Another debate readout...
The ‘Everything is Bad’ partyThe debate made it official: For the GOP, Morning in America is now Darkness at Noon.
By Michael Grunwald, Politico.com
America’s potential, said Carly Fiorina, is being “crushed.” America’s military, said Marco Rubio, is being “eviscerated.” Working people, said Mike Huckabee, are “taking a gut punch.” The idea of America, said Bobby Jindal, is “slipping away.”
Donald Trump, as usual, went even further: “We don’t have a country.”
Last night’s Republican debate in the Reagan Library was not about Morning in America. It was more like Darkness at Noon. Jeb Bush did call for the party to embrace a Reaganesque sense of optimism, which he contrasted with “the Donald Trump approach of ‘Everything is bad, everything is coming to an end.” But with occasional exceptions, usually involving the softer-edged John Kasich, the Trump approach dominated. For five hours, the candidates stood in front of Reagan’s plane and described America as a declining nation in a dystopic world, as they pledged, to borrow a phrase, to Make America Great Again.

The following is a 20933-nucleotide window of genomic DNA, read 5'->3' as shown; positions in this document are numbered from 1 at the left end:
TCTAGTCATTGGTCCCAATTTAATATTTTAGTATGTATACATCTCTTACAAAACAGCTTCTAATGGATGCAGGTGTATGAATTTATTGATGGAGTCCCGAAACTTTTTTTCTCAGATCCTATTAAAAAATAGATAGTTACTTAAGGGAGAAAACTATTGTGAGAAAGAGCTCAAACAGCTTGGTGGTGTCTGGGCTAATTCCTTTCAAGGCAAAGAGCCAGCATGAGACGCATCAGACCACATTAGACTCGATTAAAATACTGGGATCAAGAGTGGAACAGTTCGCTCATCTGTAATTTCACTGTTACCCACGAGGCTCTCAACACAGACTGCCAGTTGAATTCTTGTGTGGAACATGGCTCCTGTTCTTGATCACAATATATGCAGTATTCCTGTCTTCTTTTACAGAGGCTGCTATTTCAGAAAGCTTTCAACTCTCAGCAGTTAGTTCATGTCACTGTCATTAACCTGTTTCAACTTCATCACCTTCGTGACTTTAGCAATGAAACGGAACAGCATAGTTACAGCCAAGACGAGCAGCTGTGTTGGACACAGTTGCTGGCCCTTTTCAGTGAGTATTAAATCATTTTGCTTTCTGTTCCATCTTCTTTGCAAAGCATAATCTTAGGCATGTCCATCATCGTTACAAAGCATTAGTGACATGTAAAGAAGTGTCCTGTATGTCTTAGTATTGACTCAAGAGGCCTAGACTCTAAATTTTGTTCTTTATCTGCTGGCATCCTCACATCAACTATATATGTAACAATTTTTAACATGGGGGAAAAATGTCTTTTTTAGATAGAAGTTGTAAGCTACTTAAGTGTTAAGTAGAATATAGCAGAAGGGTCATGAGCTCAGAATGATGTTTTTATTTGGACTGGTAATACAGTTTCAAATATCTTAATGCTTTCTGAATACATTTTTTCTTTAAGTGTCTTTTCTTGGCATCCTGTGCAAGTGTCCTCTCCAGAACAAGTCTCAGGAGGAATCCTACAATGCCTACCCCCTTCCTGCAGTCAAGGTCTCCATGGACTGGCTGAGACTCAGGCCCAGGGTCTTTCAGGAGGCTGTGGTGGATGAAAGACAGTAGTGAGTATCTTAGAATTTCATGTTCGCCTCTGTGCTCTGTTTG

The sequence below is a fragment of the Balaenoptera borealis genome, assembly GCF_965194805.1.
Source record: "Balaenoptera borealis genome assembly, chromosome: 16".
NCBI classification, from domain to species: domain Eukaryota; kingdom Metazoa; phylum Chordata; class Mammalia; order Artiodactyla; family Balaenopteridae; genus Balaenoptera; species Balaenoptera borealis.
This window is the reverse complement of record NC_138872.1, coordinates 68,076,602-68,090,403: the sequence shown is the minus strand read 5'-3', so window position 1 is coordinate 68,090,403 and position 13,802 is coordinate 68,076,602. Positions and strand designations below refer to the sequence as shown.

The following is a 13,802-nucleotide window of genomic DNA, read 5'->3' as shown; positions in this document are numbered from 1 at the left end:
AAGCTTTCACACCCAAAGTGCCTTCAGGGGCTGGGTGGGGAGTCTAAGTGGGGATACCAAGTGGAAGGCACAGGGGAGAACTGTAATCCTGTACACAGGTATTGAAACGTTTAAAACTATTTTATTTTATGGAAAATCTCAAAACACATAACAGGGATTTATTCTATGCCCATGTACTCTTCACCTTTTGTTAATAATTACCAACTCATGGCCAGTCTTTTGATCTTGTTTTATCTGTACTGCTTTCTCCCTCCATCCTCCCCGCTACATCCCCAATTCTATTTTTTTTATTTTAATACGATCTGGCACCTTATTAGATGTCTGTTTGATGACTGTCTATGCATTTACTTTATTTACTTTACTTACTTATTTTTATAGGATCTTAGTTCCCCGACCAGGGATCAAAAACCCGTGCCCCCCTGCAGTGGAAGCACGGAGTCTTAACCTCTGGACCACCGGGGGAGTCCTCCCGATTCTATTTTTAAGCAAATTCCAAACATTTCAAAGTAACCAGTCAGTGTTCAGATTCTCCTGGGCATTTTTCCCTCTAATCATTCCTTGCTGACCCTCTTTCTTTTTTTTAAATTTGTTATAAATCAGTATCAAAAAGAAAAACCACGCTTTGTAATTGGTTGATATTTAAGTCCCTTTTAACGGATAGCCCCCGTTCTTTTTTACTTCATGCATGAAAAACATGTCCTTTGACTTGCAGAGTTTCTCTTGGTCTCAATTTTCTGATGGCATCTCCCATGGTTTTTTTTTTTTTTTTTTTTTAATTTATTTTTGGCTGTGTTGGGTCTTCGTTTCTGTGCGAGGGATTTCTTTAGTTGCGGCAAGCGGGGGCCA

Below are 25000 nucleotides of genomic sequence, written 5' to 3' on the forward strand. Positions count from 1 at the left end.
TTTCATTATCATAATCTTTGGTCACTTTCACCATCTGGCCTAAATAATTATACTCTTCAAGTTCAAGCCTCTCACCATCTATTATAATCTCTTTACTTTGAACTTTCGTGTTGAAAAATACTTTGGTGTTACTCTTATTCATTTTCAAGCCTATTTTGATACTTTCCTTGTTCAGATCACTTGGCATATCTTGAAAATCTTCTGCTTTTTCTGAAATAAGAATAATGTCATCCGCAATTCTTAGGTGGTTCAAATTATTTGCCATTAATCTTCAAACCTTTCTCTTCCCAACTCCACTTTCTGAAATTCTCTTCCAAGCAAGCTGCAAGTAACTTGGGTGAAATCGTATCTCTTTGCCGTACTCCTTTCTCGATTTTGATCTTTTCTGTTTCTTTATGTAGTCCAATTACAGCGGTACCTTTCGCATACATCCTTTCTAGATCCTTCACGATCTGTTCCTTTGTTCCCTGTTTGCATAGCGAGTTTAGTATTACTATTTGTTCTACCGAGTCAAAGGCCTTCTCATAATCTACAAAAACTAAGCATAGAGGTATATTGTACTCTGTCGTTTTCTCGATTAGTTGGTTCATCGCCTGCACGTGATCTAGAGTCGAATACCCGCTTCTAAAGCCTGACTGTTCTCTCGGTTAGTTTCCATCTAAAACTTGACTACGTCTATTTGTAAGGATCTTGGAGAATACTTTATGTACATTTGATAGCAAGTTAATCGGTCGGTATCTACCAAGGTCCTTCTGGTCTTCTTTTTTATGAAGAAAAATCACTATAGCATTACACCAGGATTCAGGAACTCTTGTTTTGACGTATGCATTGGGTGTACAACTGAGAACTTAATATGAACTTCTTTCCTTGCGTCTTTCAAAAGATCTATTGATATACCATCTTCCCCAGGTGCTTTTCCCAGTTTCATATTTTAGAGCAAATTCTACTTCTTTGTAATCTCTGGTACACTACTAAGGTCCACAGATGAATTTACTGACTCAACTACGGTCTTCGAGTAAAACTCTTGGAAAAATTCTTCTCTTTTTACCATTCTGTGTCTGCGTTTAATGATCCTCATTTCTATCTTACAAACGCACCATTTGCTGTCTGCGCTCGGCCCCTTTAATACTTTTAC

The big question of 2016 could well be whether Americans agree with the Republican portrait of Obama-era malaise. It was taken for granted last night that the national debt is out of control, the economy is deteriorating, the government is corrupt, and the world, as Lindsey Graham put it, is “on fire.” Rubio complained that “our left-wing government is undermining all the institutions that support the family.” Ted Cruz declared that the Iran nuclear deal would turn the Obama administration into the world’s largest financier of Islamic terror. Chris Christie said the middle class “is getting plowed over by Barack Obama.” The one thing the Republicans didn’t seem too concerned about was climate change, which they agreed was not a problem worthy of solutions that might increase utility bills at a time when average Americans, as Rick Santorum put it, “are losing ground.”
Obama provided an alternative view yesterday before the debate, making the case before the Business Roundtable that “America’s great right now.” He later tweeted some supporting evidence that wasn’t mentioned last night on CNN: U.S. businesses have added 13 million jobs over 66 straight months of employment growth, with the jobless rate dropping from 10% to 5%. The budget deficit has fallen from nearly 10% of GDP to less than 3% under Obama, while the uninsured rate has fallen from 15.4% to 9.2% under Obamacare. The U.S. auto industry, on the brink of extinction before Obama’s bailout, is on pace for its best year since 2001.